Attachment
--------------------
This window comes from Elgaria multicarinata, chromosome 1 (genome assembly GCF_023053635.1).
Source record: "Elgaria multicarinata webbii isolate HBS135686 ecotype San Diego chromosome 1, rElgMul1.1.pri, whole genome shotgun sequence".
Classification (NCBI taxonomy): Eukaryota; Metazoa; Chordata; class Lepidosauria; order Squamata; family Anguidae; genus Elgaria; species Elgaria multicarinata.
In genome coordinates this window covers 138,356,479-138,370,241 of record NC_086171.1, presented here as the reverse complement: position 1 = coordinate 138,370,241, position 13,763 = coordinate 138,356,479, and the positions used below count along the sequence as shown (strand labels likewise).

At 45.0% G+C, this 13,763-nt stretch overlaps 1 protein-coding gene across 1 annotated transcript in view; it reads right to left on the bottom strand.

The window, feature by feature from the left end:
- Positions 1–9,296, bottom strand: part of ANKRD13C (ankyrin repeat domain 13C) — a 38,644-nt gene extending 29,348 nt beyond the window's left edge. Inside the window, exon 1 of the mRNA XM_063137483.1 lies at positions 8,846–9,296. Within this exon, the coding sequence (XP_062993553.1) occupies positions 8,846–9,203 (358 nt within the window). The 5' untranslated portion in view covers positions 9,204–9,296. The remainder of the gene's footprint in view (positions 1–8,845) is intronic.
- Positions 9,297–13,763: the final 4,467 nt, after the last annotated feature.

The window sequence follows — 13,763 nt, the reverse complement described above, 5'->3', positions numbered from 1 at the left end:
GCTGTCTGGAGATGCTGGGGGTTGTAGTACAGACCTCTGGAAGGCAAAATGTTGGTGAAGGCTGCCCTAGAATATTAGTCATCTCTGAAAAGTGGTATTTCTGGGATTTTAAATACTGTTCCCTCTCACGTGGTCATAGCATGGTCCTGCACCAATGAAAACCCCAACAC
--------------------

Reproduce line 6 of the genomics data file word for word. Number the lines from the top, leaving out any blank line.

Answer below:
The window, feature by feature from the left end: